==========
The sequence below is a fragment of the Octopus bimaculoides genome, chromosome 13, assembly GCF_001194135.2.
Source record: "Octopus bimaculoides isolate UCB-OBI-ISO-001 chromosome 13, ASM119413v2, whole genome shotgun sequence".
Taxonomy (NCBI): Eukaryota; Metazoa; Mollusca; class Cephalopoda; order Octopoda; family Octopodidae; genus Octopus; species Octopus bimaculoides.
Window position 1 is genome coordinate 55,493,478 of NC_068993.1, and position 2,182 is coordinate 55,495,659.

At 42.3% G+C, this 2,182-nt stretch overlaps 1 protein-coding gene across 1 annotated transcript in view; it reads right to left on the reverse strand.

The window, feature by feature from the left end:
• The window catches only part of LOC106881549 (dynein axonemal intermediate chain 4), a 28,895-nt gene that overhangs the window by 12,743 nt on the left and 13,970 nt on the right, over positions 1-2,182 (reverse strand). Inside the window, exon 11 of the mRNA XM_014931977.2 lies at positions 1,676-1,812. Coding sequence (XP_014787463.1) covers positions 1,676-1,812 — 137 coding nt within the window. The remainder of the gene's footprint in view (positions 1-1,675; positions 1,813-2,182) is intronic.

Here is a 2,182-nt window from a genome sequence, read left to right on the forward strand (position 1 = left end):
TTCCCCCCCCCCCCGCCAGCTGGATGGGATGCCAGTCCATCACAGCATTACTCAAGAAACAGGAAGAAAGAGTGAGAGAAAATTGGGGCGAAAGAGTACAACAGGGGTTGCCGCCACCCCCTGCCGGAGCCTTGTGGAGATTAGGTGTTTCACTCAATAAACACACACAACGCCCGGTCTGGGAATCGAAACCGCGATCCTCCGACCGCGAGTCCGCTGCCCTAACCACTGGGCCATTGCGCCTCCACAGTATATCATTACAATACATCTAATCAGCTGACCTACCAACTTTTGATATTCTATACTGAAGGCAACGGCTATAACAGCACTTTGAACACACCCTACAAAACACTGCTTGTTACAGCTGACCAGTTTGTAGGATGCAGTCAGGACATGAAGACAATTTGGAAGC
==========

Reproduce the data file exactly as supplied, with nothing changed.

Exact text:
The sequence below is a fragment of the Octopus bimaculoides genome, chromosome 13, assembly GCF_001194135.2.
Source record: "Octopus bimaculoides isolate UCB-OBI-ISO-001 chromosome 13, ASM119413v2, whole genome shotgun sequence".
Taxonomy (NCBI): Eukaryota; Metazoa; Mollusca; class Cephalopoda; order Octopoda; family Octopodidae; genus Octopus; species Octopus bimaculoides.
Window position 1 is genome coordinate 55,493,478 of NC_068993.1, and position 2,182 is coordinate 55,495,659.

At 42.3% G+C, this 2,182-nt stretch overlaps 1 protein-coding gene across 1 annotated transcript in view; it reads right to left on the reverse strand.

The window, feature by feature from the left end:
• The window catches only part of LOC106881549 (dynein axonemal intermediate chain 4), a 28,895-nt gene that overhangs the window by 12,743 nt on the left and 13,970 nt on the right, over positions 1-2,182 (reverse strand). Inside the window, exon 11 of the mRNA XM_014931977.2 lies at positions 1,676-1,812. Coding sequence (XP_014787463.1) covers positions 1,676-1,812 — 137 coding nt within the window. The remainder of the gene's footprint in view (positions 1-1,675; positions 1,813-2,182) is intronic.

Here is a 2,182-nt window from a genome sequence, read left to right on the forward strand (position 1 = left end):
TTCCCCCCCCCCCCGCCAGCTGGATGGGATGCCAGTCCATCACAGCATTACTCAAGAAACAGGAAGAAAGAGTGAGAGAAAATTGGGGCGAAAGAGTACAACAGGGGTTGCCGCCACCCCCTGCCGGAGCCTTGTGGAGATTAGGTGTTTCACTCAATAAACACACACAACGCCCGGTCTGGGAATCGAAACCGCGATCCTCCGACCGCGAGTCCGCTGCCCTAACCACTGGGCCATTGCGCCTCCACAGTATATCATTACAATACATCTAATCAGCTGACCTACCAACTTTTGATATTCTATACTGAAGGCAACGGCTATAACAGCACTTTGAACACACCCTACAAAACACTGCTTGTTACAGCTGACCAGTTTGTAGGATGCAGTCAGGACATGAAGACAATTTGGAAGC